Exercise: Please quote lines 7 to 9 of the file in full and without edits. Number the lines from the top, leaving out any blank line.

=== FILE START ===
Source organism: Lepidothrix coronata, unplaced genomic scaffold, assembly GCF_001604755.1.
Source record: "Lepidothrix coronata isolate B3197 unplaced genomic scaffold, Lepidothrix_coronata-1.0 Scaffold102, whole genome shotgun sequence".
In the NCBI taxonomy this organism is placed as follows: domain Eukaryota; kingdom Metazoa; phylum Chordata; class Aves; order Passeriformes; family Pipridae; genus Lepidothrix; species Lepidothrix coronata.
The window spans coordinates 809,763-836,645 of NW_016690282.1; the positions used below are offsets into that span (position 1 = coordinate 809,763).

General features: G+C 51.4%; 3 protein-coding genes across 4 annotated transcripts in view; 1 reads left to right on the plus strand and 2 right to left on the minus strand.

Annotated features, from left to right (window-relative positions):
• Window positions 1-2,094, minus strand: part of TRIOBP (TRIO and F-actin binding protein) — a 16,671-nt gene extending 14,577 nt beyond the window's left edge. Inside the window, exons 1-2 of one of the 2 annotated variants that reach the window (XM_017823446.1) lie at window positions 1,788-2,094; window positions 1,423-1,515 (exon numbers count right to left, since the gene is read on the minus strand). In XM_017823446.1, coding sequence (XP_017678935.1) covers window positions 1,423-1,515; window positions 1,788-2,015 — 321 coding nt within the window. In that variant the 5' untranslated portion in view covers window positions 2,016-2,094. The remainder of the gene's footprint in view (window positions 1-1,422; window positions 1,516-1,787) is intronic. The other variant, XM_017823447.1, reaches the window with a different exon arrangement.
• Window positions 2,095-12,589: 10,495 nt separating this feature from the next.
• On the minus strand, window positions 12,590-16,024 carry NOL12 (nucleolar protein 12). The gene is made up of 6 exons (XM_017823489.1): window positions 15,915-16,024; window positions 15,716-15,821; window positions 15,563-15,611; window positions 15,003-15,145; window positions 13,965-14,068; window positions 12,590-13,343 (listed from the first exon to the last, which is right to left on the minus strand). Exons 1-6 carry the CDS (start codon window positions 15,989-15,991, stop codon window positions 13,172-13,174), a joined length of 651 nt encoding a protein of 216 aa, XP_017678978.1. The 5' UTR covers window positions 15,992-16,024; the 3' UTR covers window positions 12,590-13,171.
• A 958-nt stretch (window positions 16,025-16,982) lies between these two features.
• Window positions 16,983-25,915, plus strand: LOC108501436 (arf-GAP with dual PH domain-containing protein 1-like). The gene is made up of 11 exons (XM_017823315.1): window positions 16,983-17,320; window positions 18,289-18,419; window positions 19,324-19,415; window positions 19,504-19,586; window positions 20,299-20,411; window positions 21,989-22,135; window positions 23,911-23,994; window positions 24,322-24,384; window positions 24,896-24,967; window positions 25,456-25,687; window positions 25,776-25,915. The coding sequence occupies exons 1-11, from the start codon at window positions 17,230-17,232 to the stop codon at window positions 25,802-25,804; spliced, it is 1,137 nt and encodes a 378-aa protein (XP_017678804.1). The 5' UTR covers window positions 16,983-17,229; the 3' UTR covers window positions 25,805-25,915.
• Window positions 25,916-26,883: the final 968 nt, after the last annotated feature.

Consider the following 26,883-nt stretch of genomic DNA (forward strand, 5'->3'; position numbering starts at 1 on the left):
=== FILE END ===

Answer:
• Window positions 1-2,094, minus strand: part of TRIOBP (TRIO and F-actin binding protein) — a 16,671-nt gene extending 14,577 nt beyond the window's left edge. Inside the window, exons 1-2 of one of the 2 annotated variants that reach the window (XM_017823446.1) lie at window positions 1,788-2,094; window positions 1,423-1,515 (exon numbers count right to left, since the gene is read on the minus strand). In XM_017823446.1, coding sequence (XP_017678935.1) covers window positions 1,423-1,515; window positions 1,788-2,015 — 321 coding nt within the window. In that variant the 5' untranslated portion in view covers window positions 2,016-2,094. The remainder of the gene's footprint in view (window positions 1-1,422; window positions 1,516-1,787) is intronic. The other variant, XM_017823447.1, reaches the window with a different exon arrangement.
• Window positions 2,095-12,589: 10,495 nt separating this feature from the next.
• On the minus strand, window positions 12,590-16,024 carry NOL12 (nucleolar protein 12). The gene is made up of 6 exons (XM_017823489.1): window positions 15,915-16,024; window positions 15,716-15,821; window positions 15,563-15,611; window positions 15,003-15,145; window positions 13,965-14,068; window positions 12,590-13,343 (listed from the first exon to the last, which is right to left on the minus strand). Exons 1-6 carry the CDS (start codon window positions 15,989-15,991, stop codon window positions 13,172-13,174), a joined length of 651 nt encoding a protein of 216 aa, XP_017678978.1. The 5' UTR covers window positions 15,992-16,024; the 3' UTR covers window positions 12,590-13,171.